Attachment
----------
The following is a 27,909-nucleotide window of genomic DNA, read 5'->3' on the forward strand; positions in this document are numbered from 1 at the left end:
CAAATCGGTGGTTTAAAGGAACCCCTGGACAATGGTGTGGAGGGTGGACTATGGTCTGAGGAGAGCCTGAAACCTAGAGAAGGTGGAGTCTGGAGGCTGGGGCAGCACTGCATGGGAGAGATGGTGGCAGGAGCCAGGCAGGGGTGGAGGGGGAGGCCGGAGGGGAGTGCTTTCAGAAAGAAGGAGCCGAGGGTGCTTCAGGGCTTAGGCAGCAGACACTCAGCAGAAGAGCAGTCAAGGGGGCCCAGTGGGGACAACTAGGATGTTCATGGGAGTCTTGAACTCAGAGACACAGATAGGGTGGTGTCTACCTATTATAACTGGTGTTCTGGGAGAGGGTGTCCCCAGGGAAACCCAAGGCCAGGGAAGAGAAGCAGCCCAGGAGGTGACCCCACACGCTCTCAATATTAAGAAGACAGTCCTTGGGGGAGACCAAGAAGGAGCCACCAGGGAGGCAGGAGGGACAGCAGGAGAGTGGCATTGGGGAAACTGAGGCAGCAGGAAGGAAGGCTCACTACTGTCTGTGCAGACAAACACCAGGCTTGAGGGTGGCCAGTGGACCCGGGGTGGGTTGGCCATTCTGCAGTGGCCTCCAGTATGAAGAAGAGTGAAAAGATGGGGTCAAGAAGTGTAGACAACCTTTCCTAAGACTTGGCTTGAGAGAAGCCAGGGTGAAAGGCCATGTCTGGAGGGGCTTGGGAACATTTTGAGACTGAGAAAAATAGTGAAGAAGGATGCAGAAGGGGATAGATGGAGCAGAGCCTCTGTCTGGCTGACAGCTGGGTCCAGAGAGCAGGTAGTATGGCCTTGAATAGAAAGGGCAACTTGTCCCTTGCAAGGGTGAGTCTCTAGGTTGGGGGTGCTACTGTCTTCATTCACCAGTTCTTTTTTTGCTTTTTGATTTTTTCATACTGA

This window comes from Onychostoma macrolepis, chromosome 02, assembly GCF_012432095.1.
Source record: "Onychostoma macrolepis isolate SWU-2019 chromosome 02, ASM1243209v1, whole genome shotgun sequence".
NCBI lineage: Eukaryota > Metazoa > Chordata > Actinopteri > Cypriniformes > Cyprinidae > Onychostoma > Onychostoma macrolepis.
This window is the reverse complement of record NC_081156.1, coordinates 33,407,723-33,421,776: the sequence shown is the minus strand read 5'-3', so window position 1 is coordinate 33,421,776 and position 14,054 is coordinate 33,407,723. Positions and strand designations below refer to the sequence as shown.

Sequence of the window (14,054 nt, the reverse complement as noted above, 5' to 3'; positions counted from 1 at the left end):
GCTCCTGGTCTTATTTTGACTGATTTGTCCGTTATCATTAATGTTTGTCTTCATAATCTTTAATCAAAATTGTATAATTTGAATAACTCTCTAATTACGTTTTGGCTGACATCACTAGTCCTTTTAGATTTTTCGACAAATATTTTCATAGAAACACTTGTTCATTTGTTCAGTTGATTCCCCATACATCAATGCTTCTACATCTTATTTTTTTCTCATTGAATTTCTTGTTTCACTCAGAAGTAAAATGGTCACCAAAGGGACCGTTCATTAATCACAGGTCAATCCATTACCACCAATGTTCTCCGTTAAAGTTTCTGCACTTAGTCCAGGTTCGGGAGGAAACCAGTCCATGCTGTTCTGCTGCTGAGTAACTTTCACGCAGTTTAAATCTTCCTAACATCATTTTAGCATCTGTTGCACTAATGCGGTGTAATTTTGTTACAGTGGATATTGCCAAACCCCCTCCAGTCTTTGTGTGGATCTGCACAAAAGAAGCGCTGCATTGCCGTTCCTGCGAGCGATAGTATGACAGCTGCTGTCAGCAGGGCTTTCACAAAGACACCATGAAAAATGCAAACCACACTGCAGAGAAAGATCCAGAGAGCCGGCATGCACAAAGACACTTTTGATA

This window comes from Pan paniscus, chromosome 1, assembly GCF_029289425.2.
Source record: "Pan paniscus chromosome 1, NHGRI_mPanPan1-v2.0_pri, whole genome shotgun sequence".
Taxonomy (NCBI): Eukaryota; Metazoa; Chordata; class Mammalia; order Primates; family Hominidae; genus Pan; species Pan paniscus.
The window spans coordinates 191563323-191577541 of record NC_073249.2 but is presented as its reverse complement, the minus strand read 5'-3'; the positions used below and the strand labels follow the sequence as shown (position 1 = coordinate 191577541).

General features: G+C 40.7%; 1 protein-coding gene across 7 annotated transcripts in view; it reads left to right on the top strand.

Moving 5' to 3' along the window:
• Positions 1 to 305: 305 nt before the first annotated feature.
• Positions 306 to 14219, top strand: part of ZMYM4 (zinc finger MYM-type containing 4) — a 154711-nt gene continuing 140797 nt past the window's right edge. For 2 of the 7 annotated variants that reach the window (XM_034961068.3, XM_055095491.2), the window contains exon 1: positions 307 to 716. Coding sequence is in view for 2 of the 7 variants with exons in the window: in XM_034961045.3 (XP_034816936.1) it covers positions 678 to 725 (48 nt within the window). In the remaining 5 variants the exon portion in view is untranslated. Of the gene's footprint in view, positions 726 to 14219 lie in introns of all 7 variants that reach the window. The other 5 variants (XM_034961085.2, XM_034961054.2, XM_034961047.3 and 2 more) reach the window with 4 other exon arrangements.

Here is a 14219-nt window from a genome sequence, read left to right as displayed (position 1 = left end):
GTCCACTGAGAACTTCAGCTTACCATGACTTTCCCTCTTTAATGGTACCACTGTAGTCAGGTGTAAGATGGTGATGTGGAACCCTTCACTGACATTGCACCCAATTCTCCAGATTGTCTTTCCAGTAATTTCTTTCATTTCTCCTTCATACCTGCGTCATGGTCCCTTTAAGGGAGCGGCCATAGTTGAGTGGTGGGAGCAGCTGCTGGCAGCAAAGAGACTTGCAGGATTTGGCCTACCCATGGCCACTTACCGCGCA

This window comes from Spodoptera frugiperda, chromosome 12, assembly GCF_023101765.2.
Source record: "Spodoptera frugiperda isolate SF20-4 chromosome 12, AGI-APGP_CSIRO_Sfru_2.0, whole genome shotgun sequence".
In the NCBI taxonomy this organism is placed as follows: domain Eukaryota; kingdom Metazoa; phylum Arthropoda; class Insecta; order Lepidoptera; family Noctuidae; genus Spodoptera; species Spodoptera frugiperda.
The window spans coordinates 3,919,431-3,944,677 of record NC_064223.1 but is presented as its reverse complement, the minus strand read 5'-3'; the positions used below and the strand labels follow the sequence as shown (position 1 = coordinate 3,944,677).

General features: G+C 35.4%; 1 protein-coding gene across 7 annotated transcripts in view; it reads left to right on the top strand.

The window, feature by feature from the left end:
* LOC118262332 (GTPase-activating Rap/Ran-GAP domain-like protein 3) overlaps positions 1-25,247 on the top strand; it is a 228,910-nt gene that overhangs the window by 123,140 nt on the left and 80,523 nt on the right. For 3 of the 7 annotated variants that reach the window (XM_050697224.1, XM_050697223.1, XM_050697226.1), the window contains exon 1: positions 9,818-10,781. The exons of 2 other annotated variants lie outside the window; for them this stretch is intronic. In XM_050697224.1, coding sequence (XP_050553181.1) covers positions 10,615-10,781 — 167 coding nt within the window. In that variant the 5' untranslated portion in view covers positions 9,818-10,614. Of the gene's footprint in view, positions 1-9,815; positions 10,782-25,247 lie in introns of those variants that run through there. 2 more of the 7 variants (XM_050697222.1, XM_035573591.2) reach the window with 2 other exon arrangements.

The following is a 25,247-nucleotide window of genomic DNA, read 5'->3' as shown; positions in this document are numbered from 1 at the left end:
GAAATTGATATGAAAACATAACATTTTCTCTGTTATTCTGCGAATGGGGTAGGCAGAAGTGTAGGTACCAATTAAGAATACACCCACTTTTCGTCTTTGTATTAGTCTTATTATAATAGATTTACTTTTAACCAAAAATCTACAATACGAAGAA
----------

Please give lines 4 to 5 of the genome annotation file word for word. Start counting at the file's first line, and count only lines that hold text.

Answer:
Source record: "Onychostoma macrolepis isolate SWU-2019 chromosome 02, ASM1243209v1, whole genome shotgun sequence".
NCBI lineage: Eukaryota > Metazoa > Chordata > Actinopteri > Cypriniformes > Cyprinidae > Onychostoma > Onychostoma macrolepis.